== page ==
In the last decade, calling reality television an oxymoron is not a derision of the genre, but rather an acceptance that we see what editors, producers, and directors want us to see. This is not to say that all reality programming is scripted like The Hills and its ilk, but rather that shows need to be entertaining, and to be such, there needs to be a villain, an underdog, a hero, a character with mystique, and often, a twist at some point: an epiphany, a concealed lie cum secret, a scheme, a revelatory crush, a change of heart, or a moment of sincerity destined to wreck one person’s emotions but vindicate any repressed emotions within the revealer.
This – and other random acts of melodrama – keeps many viewers tuning in each week, waiting for the finale so they can start the journey over with a set of fresh faces that obfuscate former cast members from the previous season. (Pop quiz: Name any five winners – Richard Hatch excluded — from Survivor, a show that has 21 seasons under its belt.)
As viewers, we relish the temporality, the week of trials and tribulations for our reality stars condensed into one manageable hour with 18 minutes of commercials that provide both pregnant pauses and momentary respites in the constructed drama. At the same time, there are a handful of reality shows whose premise extends beyond the temporal, setting the winning contestant on a path that will alter his or her life, potentially, for years to come. These shows are glorified dating games, but instead of setting two people up and hoping for a love connection – or more commonly a sterile debacle a la Chuck Woolery or Roger Lodge – shows like The Bachelor and The Bachelorette drag the viewer on a 12-week / 24-hour trek with the single soul who has the opportunity to date and eliminate a dozen potential suitors until he or she pares the contestants down to two viable mates.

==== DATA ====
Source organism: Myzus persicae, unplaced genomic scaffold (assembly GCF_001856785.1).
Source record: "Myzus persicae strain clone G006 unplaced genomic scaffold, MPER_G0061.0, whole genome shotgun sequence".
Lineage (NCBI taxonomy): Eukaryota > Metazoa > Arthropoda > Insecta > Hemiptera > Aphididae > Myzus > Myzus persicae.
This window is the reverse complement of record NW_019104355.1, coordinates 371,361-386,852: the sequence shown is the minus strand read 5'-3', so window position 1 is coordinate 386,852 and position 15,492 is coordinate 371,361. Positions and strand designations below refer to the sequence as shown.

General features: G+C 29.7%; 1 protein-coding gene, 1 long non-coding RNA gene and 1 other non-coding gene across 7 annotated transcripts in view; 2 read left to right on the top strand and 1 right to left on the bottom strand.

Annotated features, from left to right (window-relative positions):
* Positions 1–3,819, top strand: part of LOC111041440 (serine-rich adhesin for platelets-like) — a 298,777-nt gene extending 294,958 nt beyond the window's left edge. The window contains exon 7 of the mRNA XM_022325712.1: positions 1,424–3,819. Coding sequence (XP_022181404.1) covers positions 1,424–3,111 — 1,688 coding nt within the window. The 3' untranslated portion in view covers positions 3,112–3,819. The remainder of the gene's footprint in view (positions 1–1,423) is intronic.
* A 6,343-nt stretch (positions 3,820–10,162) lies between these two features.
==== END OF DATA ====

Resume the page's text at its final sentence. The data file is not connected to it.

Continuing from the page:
While I was running at the gym the other night – and I’ll also preface this by saying that before going to the gym I strangled a bear that was trying to steal an old lady’s purse – The Bachelor was on the television above the treadmill, and I was forced to watch it. The allure of this show is clear: It offers the vicarious experience of finding a soul mate, and also plays on the viewers’ sense of fate, namely the possibility that being in the right place at the right time is more destiny than chance. Likewise, each contestant and, seemingly, the desired genuinely appear to want to find their true love and live happily ever after. Fairytalish and cloying? Sure, but that saccharine feeling is what keeps us all bouncing back from heartache and breakups.